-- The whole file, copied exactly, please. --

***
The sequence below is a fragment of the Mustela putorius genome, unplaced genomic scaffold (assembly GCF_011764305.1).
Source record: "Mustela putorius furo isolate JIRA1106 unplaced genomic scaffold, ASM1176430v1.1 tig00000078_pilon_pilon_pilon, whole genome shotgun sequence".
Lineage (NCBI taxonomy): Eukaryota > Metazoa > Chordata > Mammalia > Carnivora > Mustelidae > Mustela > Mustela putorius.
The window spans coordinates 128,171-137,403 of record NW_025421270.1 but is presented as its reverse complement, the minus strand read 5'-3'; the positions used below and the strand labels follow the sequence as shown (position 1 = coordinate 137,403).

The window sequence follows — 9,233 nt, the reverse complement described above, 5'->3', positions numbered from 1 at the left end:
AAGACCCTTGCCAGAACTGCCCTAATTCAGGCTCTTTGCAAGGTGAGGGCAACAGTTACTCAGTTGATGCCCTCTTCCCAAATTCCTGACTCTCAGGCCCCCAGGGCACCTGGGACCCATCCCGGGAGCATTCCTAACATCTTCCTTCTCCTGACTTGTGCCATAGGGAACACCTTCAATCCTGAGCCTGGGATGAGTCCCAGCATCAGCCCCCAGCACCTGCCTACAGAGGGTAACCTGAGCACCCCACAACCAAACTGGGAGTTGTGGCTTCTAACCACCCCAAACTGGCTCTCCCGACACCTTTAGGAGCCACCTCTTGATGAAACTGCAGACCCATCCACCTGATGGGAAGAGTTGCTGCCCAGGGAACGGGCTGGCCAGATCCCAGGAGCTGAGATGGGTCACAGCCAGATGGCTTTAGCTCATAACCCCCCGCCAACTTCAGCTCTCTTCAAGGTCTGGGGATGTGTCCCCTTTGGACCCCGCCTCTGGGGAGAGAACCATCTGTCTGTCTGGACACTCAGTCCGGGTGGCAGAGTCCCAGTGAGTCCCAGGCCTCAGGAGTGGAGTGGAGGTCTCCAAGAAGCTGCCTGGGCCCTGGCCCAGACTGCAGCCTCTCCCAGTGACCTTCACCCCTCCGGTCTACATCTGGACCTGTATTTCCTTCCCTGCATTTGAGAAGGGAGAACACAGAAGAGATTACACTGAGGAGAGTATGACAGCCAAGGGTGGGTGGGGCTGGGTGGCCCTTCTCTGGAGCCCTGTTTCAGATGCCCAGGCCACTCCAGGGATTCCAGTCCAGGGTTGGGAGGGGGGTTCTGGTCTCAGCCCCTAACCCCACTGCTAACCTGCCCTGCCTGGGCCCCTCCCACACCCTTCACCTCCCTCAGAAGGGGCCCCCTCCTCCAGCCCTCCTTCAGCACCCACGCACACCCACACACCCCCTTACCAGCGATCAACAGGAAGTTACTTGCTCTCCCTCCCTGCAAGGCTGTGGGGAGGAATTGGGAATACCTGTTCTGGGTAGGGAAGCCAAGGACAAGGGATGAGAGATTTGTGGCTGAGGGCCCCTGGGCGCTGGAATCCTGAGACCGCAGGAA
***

The sequence below is a fragment of the Mustela putorius genome, unplaced genomic scaffold (assembly GCF_011764305.1).
Source record: "Mustela putorius furo isolate JIRA1106 unplaced genomic scaffold, ASM1176430v1.1 tig00000078_pilon_pilon_pilon, whole genome shotgun sequence".
Lineage (NCBI taxonomy): Eukaryota > Metazoa > Chordata > Mammalia > Carnivora > Mustelidae > Mustela > Mustela putorius.
The window spans coordinates 128,171-137,403 of record NW_025421270.1 but is presented as its reverse complement, the minus strand read 5'-3'; the positions used below and the strand labels follow the sequence as shown (position 1 = coordinate 137,403).

The window sequence follows — 9,233 nt, the reverse complement described above, 5'->3', positions numbered from 1 at the left end:
AAGACCCTTGCCAGAACTGCCCTAATTCAGGCTCTTTGCAAGGTGAGGGCAACAGTTACTCAGTTGATGCCCTCTTCCCAAATTCCTGACTCTCAGGCCCCCAGGGCACCTGGGACCCATCCCGGGAGCATTCCTAACATCTTCCTTCTCCTGACTTGTGCCATAGGGAACACCTTCAATCCTGAGCCTGGGATGAGTCCCAGCATCAGCCCCCAGCACCTGCCTACAGAGGGTAACCTGAGCACCCCACAACCAAACTGGGAGTTGTGGCTTCTAACCACCCCAAACTGGCTCTCCCGACACCTTTAGGAGCCACCTCTTGATGAAACTGCAGACCCATCCACCTGATGGGAAGAGTTGCTGCCCAGGGAACGGGCTGGCCAGATCCCAGGAGCTGAGATGGGTCACAGCCAGATGGCTTTAGCTCATAACCCCCCGCCAACTTCAGCTCTCTTCAAGGTCTGGGGATGTGTCCCCTTTGGACCCCGCCTCTGGGGAGAGAACCATCTGTCTGTCTGGACACTCAGTCCGGGTGGCAGAGTCCCAGTGAGTCCCAGGCCTCAGGAGTGGAGTGGAGGTCTCCAAGAAGCTGCCTGGGCCCTGGCCCAGACTGCAGCCTCTCCCAGTGACCTTCACCCCTCCGGTCTACATCTGGACCTGTATTTCCTTCCCTGCATTTGAGAAGGGAGAACACAGAAGAGATTACACTGAGGAGAGTATGACAGCCAAGGGTGGGTGGGGCTGGGTGGCCCTTCTCTGGAGCCCTGTTTCAGATGCCCAGGCCACTCCAGGGATTCCAGTCCAGGGTTGGGAGGGGGGTTCTGGTCTCAGCCCCTAACCCCACTGCTAACCTGCCCTGCCTGGGCCCCTCCCACACCCTTCACCTCCCTCAGAAGGGGCCCCCTCCTCCAGCCCTCCTTCAGCACCCACGCACACCCACACACCCCCTTACCAGCGATCAACAGGAAGTTACTTGCTCTCCCTCCCTGCAAGGCTGTGGGGAGGAATTGGGAATACCTGTTCTGGGTAGGGAAGCCAAGGACAAGGGATGAGAGATTTGTGGCTGAGGGCCCCTGGGCGCTGGAATCCTGAGACCGCAGGAA